Our choices are either homemade jam (raspberry or damson are a favourite on porridge here and homemade is the only option!), brown sugar (one of my favourites), golden syrup or honey (only my eldest does this as the rest of us hate it), we also add a few 'yeah yeahs' (raisins to you and me) just to alter the texture a bit as we eat it.

If my mum is over then she always brings over a pot of stewed damsons that she keeps in the freezer, tastes amazing and far less sugar than any of the others!
Old picture but I love it! Pink porridge from grandma! 

So do you have a microwave?

What do you use it for mainly?

What’s your favourite Porridge topping? And please, no one say salt or it’ll make me feel ill…

Friday, 10 November 2017

How To Make A Quinoa Thresher

So my friends who grew the Quinoa last year and wrote about it to share on here have upgraded how they've threshed their grain. Gone is the child labour and in it's place is some home made technology - my favorite kind! 
They've kindly written me another blog post on processing this years harvest and hopefully I'll get to borrow their thresher to use on my own quinoa which is still hanging up in the extension! 


Last year we threshed our quinoa the old fashioned way with sticks on a tarp which was great fun but felt it was very energy intensive and we didn’t get as much of the grain as possible.  This year, after some research I decided the simplest (and cheapest) option was a home-made flail powered be a cordless drill. 
I already had the drill and some chain left over from another project, the rest I bought from Wickes for about £5.
I had an old black plastic bin with holes in the bottom (that I never got around to throwing away) that we used to grow potatoes in at our previous house. We had such a tiny garden! I used it to hold the quinoa for threshing.  I sat the bin on top of a fine garden riddle and put it all in a plastic trug to catch all the grain. 

The quinoa has been hanging up in the garage to dry off as much as possible. 


I found the most successful way to thresh was to strip as much of the seed heads off the stalks and into the bin and discard the stalks into a compost pile.
Once the pile of seed heads is 4-5 inches deep I begin flailing.  
I started off at a slow speed setting for the first bit and once the heads have been bashed about a bit I switched to the fastest speed whilst covering the bin with a feed sack (I lost the lid years ago!). At this point there was a lot of dust. The seed heads got pulverised and most of the grain was knocked out of the seed heads and I was left with light, fluffy and hopefully empty seed heads.  

I checked to ensure most of the seed had been removed 

 and then tipped the contents of the bin into the riddle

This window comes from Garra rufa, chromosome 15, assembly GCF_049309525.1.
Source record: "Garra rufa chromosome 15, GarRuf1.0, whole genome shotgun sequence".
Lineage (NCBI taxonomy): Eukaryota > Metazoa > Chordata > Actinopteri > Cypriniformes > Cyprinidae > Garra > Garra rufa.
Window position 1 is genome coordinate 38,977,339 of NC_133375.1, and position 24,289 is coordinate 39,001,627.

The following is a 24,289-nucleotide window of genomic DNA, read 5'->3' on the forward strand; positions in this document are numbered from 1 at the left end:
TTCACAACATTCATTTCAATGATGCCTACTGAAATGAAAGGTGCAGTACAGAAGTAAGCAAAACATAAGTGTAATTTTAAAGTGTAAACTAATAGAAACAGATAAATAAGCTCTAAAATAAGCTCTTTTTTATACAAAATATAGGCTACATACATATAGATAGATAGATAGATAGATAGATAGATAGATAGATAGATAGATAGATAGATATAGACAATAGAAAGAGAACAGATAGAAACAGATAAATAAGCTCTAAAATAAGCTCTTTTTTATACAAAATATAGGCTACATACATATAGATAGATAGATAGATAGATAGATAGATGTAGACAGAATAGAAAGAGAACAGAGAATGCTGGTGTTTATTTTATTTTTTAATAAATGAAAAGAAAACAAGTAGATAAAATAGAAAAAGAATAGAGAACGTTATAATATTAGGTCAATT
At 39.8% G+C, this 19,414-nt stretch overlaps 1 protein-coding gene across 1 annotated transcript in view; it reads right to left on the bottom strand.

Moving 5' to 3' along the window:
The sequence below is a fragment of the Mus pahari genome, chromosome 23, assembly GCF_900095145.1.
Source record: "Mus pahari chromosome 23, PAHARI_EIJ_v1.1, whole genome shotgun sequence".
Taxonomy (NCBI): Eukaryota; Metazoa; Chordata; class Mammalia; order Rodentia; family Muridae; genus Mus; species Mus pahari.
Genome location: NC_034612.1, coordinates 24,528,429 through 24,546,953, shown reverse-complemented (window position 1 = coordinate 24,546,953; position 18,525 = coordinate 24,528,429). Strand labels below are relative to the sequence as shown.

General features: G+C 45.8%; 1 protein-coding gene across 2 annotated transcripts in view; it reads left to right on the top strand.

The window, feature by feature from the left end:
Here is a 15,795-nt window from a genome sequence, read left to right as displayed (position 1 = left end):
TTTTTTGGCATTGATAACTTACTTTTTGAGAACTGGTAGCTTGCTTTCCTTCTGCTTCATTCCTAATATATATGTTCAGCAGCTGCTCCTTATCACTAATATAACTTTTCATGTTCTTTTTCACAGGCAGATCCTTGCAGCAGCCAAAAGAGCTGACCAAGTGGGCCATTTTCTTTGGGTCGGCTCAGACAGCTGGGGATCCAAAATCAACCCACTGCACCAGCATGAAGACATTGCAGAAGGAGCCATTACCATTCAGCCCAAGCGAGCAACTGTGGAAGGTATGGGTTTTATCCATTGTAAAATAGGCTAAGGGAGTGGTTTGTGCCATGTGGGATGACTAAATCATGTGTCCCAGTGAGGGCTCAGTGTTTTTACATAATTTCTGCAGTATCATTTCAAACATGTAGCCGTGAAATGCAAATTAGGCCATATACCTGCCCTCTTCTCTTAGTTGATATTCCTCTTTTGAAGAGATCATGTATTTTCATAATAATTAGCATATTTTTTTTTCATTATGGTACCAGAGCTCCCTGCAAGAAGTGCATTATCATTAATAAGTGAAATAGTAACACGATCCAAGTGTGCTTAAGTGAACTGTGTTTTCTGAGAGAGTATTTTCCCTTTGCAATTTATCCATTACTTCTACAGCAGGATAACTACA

If there was grain left  I went back to the flail with the drill on the slow setting for another gentle thresh.
Once the grain has been riddled it all ends up in the trug with some of the chaff ready for winnowing / cleaning.  You can see in the photos that the seed is actually pretty clean and almost no stalks or leaves got through the process – it will be interesting to weigh it before and after cleaning.




Parts List
Round bin or bucket
Fine garden riddle (optional but makes life easier)
Garden trug / another bucket to store threshed grains in
Flail
M10 Threaded Bar x 1
M10 nuts x 8
M10 Washers x 4
Chain (long enough to reach from centre of bin to side) x 2
Flail Assembly
1.       Cut two lengths of chain to enable them to reach the side of the bin from the centre when spinning.
2.       Thread two nuts up the treaded bar followed by 1 of the washers
3.       Slide the chain against the washer followed by another washer and then 2 more nuts
4.       Tighten the nuts so they lock tightly against each other and clamp the chain tightly to prevent it moving.

5.       Repeat the process with the other piece of chain ensuring it is 180 degrees aligned with the first (to keep the flail balanced when spinning) 


Thank you Spence! What I love about this is that this is written by the other half of the couple that wrote the last last one on growing the quinoa - a real family concern! 

I also like the fact that he seems certain that his yield will be more due to a better threshing method, less grain will be left in the heads and chucked int he compost. they're going to borrow my seed cleaner and see what they come out with and I'll do the same with mine. I should be able to work out what I can grow per square foot to see if it really is worth growing as a self sufficiency staple. 

So let me know what you think! I'm sure you'll all agree that was a great blog post. 

How would you thresh a grain like this?

Thursday, 9 November 2017

Meat Birds At 10 Weeks Old

Really hard to get a good picture of these birds but you can see the growth they've had in just ten weeks

I think I'll be processing a good amount of these at the weekend as they seem to have reached a good size now.

I think for now I'll just be dry plucking by hand as I have very little equipment to help me, unless anyone else has any advice? 
I have been looking at the pluckers you can add to the end of a drill and using a hot water bath before hand. And by hot water bath I mean camping stove and a saucepan...

Depending on how processing goes I can see no reason why I won't be doing more birds like this next year!